Index investing in a flat market

Index fund investing or investing in ETFs that track an index is the current investment vehicle of choice for most passive investors.

The basic premise of the index investing strategy is to buy and hold, as stocks only go up over the long -term (Which is true). But what if I told you there could be periods of 10 years or more where index investing could receive no capital gains and only receive returns via dividends?

For some index investors, this might seem absurd or simply not correct, but I can tell you it’s a genuine possibility. Why’s it a possibility? Well, it’s happened in the past. And if it’s happened before what’s to stop it from happening again.

I’ll still invest in index-tracking ETF’s

I’ll start this off with a message; I am not trying to deter you from investing in index-tracking ETF’s. In fact, I do and will continue to do so even with knowing this information. I mention the average 10% returns of the market here and there. And this is true, once you start looking years out, or, into long-term past performance.

I wanted to show people the risks or the possibility of what could happen. The strategy of a broad market index investor is long-term, and I mean very long-term 10-30 years plus.

You keep adding money over time by dollar-cost averaging, reinvest the distributions and let your money slowly compound.

Australia has been relatively lucky compared to other countries. Some global stock markets have had periods where their markets have gone nowhere. Our high dividend payouts have given us the best performing stock market in the world since 1900. Well, that and we came out relatively unscathed from the 2008 GFC. https://www.bloomberg.com/news/articles/2020-02-26/australia-has-world-s-best-performing-stock-market-since-1900

Two investors types

There’re two types of investors, those who invest for capital gains and those who invest for cash flow (think, rental income and dividends).

If you invest for the dividend income, then the capital gains are a cherry on top for your returns. To receive a higher income, you need to invest more. Your goal as an income investor should be to build up your portfolio as big as it can be by consistently adding to your positions to create a growing stream of dividend income.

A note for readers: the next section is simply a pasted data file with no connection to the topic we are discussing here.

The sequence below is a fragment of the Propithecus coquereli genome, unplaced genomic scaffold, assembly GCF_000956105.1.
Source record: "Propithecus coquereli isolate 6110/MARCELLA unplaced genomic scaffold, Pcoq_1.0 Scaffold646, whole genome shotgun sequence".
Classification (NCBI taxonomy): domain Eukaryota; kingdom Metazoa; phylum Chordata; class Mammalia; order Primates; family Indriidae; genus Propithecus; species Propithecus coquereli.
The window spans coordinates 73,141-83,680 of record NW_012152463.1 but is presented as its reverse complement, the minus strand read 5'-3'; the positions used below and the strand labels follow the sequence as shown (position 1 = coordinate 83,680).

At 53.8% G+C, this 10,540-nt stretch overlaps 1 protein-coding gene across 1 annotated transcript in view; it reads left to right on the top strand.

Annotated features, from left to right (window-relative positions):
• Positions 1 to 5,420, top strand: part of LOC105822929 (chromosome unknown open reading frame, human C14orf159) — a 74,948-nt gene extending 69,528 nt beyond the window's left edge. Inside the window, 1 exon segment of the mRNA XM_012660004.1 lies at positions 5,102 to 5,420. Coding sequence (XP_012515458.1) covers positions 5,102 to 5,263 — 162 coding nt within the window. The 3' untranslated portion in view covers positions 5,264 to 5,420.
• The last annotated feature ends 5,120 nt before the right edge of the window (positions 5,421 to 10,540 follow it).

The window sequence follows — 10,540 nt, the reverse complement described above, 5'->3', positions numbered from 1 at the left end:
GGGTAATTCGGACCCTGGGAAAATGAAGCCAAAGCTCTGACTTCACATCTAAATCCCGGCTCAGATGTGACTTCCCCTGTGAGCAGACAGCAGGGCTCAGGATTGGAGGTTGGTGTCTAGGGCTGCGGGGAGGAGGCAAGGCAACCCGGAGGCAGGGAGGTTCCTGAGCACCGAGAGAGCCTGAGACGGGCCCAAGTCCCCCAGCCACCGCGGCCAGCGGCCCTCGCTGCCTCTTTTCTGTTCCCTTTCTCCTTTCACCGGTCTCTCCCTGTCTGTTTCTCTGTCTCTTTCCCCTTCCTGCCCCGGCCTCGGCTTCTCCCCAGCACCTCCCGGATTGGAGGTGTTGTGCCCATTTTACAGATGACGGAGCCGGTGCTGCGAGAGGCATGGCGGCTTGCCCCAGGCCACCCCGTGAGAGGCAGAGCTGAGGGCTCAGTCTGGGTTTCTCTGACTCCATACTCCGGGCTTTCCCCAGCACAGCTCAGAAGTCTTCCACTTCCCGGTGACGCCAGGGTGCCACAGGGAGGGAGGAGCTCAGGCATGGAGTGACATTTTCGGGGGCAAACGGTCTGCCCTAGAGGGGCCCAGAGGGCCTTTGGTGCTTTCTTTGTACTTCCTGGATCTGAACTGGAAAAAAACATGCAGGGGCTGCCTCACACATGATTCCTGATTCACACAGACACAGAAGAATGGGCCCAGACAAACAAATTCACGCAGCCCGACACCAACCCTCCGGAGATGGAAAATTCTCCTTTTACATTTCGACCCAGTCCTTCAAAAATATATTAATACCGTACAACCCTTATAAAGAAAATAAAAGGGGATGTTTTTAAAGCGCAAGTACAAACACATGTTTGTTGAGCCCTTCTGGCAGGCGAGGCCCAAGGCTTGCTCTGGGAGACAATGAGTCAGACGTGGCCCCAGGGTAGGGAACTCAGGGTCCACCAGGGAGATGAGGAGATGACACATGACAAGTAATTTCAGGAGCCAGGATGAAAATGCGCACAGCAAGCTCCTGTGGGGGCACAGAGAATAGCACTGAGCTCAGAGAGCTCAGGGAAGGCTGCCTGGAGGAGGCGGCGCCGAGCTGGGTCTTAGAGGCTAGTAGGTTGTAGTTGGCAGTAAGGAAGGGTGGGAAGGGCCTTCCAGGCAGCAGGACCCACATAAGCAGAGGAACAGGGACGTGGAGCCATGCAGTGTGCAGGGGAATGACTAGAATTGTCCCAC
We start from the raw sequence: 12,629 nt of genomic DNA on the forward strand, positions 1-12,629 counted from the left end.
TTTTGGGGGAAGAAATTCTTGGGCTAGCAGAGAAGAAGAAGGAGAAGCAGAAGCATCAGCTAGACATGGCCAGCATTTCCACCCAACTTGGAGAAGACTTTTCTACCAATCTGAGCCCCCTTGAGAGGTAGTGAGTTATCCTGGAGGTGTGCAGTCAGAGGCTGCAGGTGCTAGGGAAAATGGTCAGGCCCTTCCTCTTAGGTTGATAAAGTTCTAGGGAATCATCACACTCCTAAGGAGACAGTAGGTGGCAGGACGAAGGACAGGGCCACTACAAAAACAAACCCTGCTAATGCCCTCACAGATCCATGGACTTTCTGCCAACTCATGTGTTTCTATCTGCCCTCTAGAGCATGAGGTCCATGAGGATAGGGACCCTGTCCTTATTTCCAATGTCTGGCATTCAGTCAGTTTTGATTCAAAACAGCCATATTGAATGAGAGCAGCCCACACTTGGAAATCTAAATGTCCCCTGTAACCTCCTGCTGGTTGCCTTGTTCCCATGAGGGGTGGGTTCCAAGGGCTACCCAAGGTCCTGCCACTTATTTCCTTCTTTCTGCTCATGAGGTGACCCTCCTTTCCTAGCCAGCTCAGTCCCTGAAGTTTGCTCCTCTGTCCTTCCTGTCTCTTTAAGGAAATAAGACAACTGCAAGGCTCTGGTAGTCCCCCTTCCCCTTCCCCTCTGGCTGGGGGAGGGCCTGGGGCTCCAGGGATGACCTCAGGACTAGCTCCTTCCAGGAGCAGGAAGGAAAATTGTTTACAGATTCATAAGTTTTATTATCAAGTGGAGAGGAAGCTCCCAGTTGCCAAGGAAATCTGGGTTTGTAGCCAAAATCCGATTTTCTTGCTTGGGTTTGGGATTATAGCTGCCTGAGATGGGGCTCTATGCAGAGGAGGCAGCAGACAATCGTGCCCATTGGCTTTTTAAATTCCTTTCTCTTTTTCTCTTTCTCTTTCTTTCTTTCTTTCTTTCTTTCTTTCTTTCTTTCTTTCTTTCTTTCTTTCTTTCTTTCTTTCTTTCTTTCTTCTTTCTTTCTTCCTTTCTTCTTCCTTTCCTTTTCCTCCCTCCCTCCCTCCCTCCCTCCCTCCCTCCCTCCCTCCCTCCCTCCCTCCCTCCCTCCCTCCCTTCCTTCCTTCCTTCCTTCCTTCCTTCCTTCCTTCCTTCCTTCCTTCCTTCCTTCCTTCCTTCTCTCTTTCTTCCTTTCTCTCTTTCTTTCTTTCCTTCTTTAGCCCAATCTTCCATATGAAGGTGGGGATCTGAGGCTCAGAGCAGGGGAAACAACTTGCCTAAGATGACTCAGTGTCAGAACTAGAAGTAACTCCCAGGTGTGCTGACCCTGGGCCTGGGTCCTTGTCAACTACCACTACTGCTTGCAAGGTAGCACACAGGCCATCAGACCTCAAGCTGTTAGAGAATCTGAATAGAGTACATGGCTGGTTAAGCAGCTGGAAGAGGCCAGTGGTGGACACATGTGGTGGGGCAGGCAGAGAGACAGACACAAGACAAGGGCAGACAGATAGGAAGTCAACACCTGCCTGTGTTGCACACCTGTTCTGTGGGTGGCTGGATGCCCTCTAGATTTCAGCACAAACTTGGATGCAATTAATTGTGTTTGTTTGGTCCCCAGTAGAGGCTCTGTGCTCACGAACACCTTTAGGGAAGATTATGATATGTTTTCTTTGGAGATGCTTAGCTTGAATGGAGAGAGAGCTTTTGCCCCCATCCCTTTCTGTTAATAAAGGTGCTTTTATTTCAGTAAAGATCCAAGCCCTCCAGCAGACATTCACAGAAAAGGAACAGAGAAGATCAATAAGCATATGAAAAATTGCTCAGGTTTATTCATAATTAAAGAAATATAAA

So, a market that stays flat and produces no capital gains is pseudo irrelevant to a dividend investor; they want the income, not so much the capital gains. Of course, a principal amount that stays flat for long periods can be mentally draining. However, if you know this information and approach it with an anything can happen mindset, then it won’t be so bad.

Stagnate Market 1

The first flat market I’ll show you is the S&P500 from 1966 to 1980.

Flat markets can also be consolidating markets, where the market consolidates and constricts for an amount of time. Over the very long-term, the market rises, which you can see below. However, during these 14 years which I’ve outlined, it bounces up and down within this range.

Beginning in 1966 after an incredible bull run the market had to blow off steam, not only this but there was a significant recession in the 1970s embedded in this timeframe. You still would have received dividends. But what about capital gains? Well, that depends where you bought and how much you averaged in.

If you managed to buy near the end of the recession in 1974 or get your average purchase price at those lows (1974 is the 3rd arrow to the right on the bottom) from dollar-cost averaging, you would have had some nice capital gains come 1975- 1976. Then you would have stayed in profit all the way through.

But what about if you bought at the top (middle arrow), didn’t average in and just held on? You wouldn’t have been clear into profit until 1983. That’s 10 years you would have had to wait.

 

Stagnate Market 2

This one is nowhere near as bad as the 1966 period, but none the less it still took close to 10 years to break the high and keep marching on.

Below is a chart of the Australian All Ordinaries Index. You should see a similar pattern, which is the incredible run-up, followed by a dizzying fall into consolidation.

This time, we had the first flash crash known to markets which was the panic of 1987. Our market declined a little over 50%, as did other global stock exchanges. The market bounced around the lows (where the arrows are), and while it was hanging around the lows, we had a recession in 1991, followed by the subsequent recovery.